Education - Not by bread alone
Ever heard of the saying “Sticks and stones may break my bones but words will never hurt me…”? It’s a very stubborn statement that probably isn’t very accurate. Why? Words have a way of sticking to your head. I know any reader can bear witness to this! We always remember what people say to us; from really nice, pride raising compliments, to the hurtful, disgusting things people throw at us.
Words are the human way of communicating to each other. It’s our way of expressing our opinions to other individuals in our societies. Language built civilizations that lasted centuries in time. By having curiosity as drive, we have communicated with each other using language to develop technical and scientific skills that, in this day and age, helps us to further understand what we have not yet understood.
Using words to communicate has even helped us to understand HOW we say words!
Every human being is born with a larynx (say LAIR-inks). The larynx, located in your throat, is a tube shaped piece of cartilage – the same stuff your ears and nose are made from. One of the larynx’s main jobs is to let you talk, sing, hum, yell, laugh, bark, squawk, and make all sorts of noises. When you speak, air rushes from your lungs and it makes your vocal chords vibrate, thus, making the noise that is projected by your mouth. Sorta like when a guitar is plucked and air is allowed to move within the guitar to project that strumming noise that Phillip Phillips used to serenade American Idol.
That’s what your larynx is. How you use your larynx, is a different story altogether.
How you say words, (and therefore what words you say), defines who you are. A great illustration of this is the world renowned musical, “My Fair Lady.” The film was made in 1964, by director George Cukor. In this beloved musical, the pompous phonetics (ooh coincidence!) professor Henry Higgins (played by Rex Harrison) is so sure of his abilities that he takes it upon himself to change a low class girl’s accent to sound like an aristocrat. His student turns out to be the low class flower seller Eliza Doolittle, (played by the beautiful Audrey Hepburn) who agrees to the speech lessons to improve her enunciation and help her to sound more “pro-pah” (her way of saying “proper” ). Of course the two clash and have an unlikely bond…that is threatened by an aristocratic suitor…but we don’t care about the drama! Back to our topic…
When Eliza learns how to speak “beautifully” she is completely transformed. All who saw her as this peasant flower selling girl see a lady in her place. The aristocrats that overlooked her had now begun to gaze upon this beautiful, well educated, well versed lady. Some even thought she was of royal blood!!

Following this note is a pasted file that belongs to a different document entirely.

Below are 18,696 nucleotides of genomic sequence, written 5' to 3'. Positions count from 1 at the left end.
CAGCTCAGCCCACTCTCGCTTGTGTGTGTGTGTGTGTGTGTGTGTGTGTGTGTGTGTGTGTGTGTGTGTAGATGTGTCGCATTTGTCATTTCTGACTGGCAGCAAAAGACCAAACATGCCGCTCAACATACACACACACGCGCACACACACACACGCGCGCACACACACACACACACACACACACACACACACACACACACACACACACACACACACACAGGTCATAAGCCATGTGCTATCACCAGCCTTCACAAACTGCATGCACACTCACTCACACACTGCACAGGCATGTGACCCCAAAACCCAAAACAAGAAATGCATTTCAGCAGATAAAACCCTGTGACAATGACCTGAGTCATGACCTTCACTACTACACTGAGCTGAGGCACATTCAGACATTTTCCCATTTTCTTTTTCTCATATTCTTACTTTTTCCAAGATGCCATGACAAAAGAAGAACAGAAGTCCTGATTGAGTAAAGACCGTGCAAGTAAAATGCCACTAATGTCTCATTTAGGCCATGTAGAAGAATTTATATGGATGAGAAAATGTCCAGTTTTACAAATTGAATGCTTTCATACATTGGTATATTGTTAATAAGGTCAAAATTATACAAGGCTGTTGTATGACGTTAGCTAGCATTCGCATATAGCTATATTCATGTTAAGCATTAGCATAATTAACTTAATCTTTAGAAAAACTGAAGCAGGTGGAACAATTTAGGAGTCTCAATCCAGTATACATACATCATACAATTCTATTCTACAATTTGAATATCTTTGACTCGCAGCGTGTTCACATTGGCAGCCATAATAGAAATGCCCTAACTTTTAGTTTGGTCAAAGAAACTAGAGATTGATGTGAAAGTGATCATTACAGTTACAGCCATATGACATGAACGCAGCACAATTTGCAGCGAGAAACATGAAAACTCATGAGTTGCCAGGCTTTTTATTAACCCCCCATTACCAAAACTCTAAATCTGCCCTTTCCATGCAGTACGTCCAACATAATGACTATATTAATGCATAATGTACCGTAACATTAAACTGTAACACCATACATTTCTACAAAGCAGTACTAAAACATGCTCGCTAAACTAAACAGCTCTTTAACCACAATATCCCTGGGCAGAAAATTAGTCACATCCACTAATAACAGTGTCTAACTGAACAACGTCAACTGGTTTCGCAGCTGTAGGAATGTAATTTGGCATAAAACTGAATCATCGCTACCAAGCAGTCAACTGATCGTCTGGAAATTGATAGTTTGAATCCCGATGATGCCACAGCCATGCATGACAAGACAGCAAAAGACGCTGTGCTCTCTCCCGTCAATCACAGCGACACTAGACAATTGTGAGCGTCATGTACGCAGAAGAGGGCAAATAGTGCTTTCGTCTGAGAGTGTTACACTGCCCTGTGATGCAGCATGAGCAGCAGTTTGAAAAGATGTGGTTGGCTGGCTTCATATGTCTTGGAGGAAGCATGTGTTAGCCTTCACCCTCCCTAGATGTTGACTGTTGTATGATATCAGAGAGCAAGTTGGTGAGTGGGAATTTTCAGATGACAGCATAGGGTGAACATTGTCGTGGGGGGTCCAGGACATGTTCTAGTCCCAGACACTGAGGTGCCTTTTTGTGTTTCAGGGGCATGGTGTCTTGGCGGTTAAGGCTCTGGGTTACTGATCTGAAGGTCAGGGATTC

This isn’t just a movie to pass the time. It’s a reflection of how you are classified by people, just by listening to the words you say. It’s not something new. In every culture, the ability to speak and how to be polite was always, and still is recognized and respected. The ancient Greeks assessed how educated a person was by the way he stood, spoke and delivered. Our culture also honour orators that know how to bend the language to their will. We even have a proverb that starts this:
“E fafaga tama a manu i fuga o laau ma ia, ae fafaga tama a tagata i upu ma tala.”
From a young age we are fed with words from our elders. From instruction, to bedtime stories, to songs and poetry. By doing so, parents plant seeds of culture, discipline and identity. Young adolescents that know how to be polite and respectful are identified by elders.
I find this a struggle sometimes because as a teenager growing up in the modern world, the “hip” thing for teenagers to do now is to pepper your sentences with cussing words and inappropriate language. In a school with more than 900 people around my age, with no adult supervision whatsoever, we are very susceptible to saying things WE KNOW we’re not supposed to say, and I sometimes catch myself thinking about the words I’ve been raised to know that are completely erroneous!
Every time I think about saying something absolutely “cool” since it’s been peppered with swear words, I think about what my parents would say if they were there. It would be quite a disappointment and shame to be a two-faced individual. A polite, obedient son or daughter in your parents’ eyes, and the complete opposite in your peers’ point of view.
Believe it or not, this type of two-faced behavior occurred years ago as well; even before swear words were a part of our daily vocabulary. Two thousand years from yesterday as a matter of fact. Yesterday was Palm Sunday, the day Christians celebrate the moment Jesus arrived in Jerusalem on a donkey. The crowds of people yelled and praised, “Hosanna! Hosanna! Praise to the Son of David!”
And yet…five days later, what were they saying? “Crucify him! Crucify him!” the same people that worshipped Jesus into Jerusalem, were the same people that ridiculed, mocked, and sentenced him to death.
The Bible says that the tongue is like a two edged sword. In your mouth you carry a weapon that will leave a lasting impression on what people think you are like! And if you think in time your words will be forgotten? Get this! The Great Book also says, “Heaven and earth shall disappear, but my words stand sure forever.”
Notice that we call the Bible, “the Word.” So when you choose your words, why not choose the words of the most omnipotent, all-powerful Creator of the universe? Jesus is the Word of life, which we sinners constantly depend on to cleanse us. When he was tempted by the Devil to turn rocks to bread and satisfy his hunger, he replied “Man cannot live by bread alone.”
We cannot live by bread alone. Satisfy your hunger for truth by consuming the words of the wise, and then using them.